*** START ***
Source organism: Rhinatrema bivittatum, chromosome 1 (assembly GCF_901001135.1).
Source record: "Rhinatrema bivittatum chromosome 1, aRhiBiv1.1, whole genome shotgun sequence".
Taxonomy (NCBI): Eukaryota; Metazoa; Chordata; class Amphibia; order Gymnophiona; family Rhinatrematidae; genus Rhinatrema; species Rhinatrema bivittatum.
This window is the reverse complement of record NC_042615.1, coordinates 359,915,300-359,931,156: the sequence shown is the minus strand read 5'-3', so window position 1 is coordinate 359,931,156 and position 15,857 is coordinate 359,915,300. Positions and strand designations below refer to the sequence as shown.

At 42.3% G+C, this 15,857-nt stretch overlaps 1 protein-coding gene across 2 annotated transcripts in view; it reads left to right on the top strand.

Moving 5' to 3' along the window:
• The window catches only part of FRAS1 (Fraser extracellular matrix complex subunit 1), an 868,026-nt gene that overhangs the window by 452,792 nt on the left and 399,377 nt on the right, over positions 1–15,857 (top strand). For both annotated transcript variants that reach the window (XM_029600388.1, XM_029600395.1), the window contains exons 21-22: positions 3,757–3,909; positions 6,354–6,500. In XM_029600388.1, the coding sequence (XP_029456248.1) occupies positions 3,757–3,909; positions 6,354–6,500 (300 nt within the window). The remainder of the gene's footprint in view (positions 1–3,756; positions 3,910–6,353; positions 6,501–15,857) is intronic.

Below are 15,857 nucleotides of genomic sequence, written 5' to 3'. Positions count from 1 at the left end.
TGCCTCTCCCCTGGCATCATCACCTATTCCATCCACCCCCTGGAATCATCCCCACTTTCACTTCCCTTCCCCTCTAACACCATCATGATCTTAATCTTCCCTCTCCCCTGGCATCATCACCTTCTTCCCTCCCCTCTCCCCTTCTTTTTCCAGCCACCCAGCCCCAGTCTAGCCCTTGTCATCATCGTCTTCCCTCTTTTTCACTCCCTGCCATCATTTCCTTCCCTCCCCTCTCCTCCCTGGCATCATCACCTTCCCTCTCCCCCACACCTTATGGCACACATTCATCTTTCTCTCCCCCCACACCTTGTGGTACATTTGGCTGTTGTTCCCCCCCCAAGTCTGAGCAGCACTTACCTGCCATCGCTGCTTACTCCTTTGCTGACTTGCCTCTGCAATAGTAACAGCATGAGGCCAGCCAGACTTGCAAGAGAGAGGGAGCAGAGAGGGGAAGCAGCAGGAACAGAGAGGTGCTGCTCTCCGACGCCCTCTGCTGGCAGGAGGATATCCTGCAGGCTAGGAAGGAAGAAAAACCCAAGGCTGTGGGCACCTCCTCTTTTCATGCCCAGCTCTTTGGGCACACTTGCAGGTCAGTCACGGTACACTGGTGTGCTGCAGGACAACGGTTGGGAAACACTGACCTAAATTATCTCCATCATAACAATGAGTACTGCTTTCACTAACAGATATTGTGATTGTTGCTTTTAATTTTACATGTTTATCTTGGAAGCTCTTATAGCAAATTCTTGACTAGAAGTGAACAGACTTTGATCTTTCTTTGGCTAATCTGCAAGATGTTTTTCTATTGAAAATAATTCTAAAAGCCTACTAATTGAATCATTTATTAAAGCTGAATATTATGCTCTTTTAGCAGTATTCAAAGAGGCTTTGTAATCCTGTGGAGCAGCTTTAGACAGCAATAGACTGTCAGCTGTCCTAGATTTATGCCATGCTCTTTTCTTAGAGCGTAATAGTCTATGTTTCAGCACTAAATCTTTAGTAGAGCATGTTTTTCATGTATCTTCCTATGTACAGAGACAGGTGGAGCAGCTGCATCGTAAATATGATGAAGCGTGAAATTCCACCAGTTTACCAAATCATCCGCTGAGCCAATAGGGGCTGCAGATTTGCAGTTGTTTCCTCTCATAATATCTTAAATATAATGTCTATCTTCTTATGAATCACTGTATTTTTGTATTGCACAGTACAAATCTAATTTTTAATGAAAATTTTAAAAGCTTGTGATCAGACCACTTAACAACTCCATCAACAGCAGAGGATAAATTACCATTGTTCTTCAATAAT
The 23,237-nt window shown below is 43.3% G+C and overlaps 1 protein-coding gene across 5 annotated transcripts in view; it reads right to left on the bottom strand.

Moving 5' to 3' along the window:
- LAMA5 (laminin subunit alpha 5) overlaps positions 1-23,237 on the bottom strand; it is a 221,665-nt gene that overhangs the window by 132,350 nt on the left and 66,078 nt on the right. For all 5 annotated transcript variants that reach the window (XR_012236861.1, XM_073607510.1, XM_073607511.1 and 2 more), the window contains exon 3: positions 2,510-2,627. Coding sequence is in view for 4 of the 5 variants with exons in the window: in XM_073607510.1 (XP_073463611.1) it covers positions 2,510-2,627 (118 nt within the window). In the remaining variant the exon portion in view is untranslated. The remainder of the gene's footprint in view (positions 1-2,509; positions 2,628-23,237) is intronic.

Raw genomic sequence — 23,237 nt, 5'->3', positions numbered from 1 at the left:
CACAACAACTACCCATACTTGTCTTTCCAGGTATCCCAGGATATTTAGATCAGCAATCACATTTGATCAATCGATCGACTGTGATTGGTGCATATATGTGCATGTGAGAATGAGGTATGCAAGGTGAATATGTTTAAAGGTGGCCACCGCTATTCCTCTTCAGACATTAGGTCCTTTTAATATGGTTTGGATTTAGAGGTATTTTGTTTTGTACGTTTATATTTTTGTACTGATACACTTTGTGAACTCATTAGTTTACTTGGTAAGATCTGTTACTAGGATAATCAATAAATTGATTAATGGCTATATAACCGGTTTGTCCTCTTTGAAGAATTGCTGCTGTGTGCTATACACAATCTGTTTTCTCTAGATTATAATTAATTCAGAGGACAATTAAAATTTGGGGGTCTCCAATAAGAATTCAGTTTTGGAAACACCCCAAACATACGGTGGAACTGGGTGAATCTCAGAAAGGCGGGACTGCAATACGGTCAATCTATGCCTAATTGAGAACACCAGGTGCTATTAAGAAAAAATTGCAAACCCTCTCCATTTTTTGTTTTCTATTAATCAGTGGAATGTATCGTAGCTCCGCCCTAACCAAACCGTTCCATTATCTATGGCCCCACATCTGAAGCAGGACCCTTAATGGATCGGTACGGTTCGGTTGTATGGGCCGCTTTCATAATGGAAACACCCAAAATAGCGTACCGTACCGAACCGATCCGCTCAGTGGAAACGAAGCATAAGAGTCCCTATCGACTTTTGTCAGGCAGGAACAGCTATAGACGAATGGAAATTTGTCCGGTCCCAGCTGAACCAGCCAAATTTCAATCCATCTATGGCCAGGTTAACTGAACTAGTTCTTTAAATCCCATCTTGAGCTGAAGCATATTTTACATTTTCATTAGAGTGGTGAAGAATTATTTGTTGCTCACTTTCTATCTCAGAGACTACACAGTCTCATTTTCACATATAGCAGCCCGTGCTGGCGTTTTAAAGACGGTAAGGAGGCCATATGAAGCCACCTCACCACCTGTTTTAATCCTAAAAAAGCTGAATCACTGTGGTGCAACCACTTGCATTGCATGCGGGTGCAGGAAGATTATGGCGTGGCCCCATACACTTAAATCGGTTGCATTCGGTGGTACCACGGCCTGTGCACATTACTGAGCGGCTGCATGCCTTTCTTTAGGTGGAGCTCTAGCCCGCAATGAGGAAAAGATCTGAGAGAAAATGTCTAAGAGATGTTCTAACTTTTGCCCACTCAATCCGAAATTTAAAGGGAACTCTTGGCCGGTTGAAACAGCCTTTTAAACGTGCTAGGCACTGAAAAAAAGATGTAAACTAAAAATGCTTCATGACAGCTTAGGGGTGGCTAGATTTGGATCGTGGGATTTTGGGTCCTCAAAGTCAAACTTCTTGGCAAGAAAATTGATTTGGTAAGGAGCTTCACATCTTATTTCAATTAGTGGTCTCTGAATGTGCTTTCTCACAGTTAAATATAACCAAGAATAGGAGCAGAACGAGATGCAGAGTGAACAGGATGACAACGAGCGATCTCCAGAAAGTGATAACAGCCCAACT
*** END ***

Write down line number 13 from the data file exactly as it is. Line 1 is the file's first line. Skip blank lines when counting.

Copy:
Raw genomic sequence — 23,237 nt, 5'->3', positions numbered from 1 at the left: